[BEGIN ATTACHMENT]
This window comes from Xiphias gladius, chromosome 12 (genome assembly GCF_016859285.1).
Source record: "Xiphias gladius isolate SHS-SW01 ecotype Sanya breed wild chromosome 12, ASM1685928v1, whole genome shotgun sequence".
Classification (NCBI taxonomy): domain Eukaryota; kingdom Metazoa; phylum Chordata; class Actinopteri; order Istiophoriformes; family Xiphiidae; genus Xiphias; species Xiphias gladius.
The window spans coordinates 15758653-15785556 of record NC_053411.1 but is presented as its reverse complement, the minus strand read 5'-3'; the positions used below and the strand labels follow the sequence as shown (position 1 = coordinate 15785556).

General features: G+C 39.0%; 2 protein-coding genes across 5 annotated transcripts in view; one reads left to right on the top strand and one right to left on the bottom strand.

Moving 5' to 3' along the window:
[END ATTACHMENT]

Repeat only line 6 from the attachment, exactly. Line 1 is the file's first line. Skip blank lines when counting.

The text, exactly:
Moving 5' to 3' along the window: